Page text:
During construction of a new masonry wall, several things can be done to reduce the potential for efflorescence forming.
Using a low alkali Portland cement will often eliminate the efflorescent problem. It is recommended that low alkali Portland cement be used to reduce the chances of efflorescence occurring. Low alkali Portland cement has 0.6% alkali or less, by weight in the cement.
Check the bricks used in the wall. The natural clays used in brick often contain soluble alkali sulfates. Most modern fired-clay brick have balanced chemical additives and do not greatly contribute towards the efflorescence problem.
The next source for soluble salts would be the sand used in the mortar and grout. Contaminated sands with soluble alkali sulfates will cause efflorescence unless the sulfates are removed. Using clean, washed sand will eliminate the contribution of salts.
The water used in the mortar and grout during construction can also be a source of contaminants. Clean, potable, salt-free water must be used at all times. Most municipal water sources show insignificant amounts of salts in the water. Water from other sources should be checked for their alkali sulfate contents to be sure no efflorescing salts will be introduced into the masonry wall.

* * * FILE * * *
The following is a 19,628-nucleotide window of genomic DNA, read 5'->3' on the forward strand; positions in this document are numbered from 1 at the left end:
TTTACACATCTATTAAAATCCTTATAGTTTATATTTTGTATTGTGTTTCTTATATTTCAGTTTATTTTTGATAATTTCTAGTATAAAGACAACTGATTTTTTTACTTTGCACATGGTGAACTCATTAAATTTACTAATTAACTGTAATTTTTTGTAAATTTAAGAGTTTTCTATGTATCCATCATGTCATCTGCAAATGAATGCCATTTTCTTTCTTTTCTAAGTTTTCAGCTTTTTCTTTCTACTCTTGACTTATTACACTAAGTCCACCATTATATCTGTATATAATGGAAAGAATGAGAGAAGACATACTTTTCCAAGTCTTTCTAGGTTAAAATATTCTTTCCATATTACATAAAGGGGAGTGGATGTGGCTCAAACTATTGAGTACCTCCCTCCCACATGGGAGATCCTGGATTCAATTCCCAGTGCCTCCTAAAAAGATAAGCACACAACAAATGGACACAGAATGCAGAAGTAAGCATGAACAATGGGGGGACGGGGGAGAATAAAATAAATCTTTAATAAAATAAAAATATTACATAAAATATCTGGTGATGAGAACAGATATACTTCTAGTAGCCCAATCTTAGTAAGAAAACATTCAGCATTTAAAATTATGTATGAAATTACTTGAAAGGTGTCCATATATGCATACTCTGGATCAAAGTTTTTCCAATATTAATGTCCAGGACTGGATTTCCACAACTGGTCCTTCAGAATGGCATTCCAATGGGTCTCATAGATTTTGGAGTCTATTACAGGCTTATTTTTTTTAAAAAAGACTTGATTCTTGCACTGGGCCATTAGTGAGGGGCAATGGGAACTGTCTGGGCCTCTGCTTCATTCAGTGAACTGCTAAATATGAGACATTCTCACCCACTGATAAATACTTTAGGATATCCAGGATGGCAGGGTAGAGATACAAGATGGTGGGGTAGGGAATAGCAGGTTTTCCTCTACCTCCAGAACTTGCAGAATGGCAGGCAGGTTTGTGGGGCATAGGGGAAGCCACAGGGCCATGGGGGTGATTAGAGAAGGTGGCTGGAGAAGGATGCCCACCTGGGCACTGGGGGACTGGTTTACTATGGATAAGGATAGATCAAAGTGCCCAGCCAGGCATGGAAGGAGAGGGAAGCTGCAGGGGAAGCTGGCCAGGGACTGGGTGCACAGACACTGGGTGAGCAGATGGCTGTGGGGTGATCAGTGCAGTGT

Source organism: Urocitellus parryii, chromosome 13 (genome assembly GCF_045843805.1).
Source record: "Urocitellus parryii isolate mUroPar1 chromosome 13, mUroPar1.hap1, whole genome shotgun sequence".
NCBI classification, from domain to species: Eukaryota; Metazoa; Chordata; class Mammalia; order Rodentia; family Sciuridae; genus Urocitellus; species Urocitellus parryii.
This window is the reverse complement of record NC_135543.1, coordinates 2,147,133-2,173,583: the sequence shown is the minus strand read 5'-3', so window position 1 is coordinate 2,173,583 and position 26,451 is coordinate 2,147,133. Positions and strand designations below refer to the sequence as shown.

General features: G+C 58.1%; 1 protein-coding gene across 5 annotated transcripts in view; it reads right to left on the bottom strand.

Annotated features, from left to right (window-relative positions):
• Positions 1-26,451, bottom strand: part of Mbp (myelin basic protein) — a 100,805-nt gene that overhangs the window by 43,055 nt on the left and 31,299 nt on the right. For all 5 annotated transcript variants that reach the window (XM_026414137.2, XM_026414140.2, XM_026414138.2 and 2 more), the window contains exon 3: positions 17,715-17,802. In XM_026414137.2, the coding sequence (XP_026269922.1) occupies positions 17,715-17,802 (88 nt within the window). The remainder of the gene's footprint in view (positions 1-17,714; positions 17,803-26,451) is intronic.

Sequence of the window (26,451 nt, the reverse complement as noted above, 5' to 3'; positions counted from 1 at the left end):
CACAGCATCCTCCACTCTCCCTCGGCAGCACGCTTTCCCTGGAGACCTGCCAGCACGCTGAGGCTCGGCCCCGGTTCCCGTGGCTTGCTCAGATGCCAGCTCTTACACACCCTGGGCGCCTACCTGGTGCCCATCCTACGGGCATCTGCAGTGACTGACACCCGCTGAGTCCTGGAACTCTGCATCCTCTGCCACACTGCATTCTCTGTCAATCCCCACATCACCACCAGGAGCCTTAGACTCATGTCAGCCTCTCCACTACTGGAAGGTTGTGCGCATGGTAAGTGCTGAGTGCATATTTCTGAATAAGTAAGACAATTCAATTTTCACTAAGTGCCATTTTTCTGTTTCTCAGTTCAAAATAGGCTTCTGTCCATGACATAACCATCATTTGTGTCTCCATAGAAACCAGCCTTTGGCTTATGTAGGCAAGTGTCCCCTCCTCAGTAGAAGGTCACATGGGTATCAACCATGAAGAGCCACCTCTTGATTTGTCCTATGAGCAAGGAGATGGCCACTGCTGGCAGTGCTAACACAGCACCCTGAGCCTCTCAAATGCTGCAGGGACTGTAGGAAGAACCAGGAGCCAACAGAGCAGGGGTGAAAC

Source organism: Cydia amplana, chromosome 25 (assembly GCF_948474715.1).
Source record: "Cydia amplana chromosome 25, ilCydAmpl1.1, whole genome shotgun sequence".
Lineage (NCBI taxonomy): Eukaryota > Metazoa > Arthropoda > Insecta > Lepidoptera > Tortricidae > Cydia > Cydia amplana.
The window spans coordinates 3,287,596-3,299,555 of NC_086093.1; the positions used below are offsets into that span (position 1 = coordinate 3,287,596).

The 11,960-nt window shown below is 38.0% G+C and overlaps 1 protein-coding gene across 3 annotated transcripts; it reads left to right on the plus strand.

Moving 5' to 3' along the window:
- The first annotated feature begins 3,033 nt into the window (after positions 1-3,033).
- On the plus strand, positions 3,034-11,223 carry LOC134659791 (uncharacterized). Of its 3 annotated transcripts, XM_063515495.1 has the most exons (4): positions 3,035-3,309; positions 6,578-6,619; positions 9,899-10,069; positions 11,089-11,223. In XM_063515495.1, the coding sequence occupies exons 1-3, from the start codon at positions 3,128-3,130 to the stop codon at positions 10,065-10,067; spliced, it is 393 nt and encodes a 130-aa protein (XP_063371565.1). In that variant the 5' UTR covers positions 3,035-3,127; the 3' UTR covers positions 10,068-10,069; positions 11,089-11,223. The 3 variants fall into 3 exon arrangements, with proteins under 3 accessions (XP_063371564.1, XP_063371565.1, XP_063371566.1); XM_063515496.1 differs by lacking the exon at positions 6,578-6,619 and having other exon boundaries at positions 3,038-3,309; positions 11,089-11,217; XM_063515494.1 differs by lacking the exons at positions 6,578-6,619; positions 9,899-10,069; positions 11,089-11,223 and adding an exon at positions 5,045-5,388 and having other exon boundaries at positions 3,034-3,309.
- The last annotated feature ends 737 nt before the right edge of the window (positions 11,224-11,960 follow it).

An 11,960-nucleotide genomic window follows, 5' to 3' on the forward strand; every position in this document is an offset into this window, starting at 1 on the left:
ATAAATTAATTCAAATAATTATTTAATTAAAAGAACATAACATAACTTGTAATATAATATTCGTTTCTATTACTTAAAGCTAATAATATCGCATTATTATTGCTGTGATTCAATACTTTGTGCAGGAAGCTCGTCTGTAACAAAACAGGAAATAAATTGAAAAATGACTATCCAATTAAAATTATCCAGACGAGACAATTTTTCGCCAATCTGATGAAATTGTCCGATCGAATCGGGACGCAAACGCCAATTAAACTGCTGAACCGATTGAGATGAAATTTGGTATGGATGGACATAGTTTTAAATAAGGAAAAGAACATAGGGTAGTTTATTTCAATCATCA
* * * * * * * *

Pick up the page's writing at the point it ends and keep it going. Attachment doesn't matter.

For an existing wall, check for leaking gutters or loose downspouts that allow rain to run down the brick, which may be the source of water causing the efflorescence to form. Check for gaps at the top of brick walls or flashing around chimneys that is loose or missing. Cap flashing or coping are also areas where water can get into the brick.
Efflorescence is an unsightly side effect of brick walls, but with a little effort during construction and maintenance after the wall is up can help keep your brick looking good for years to come.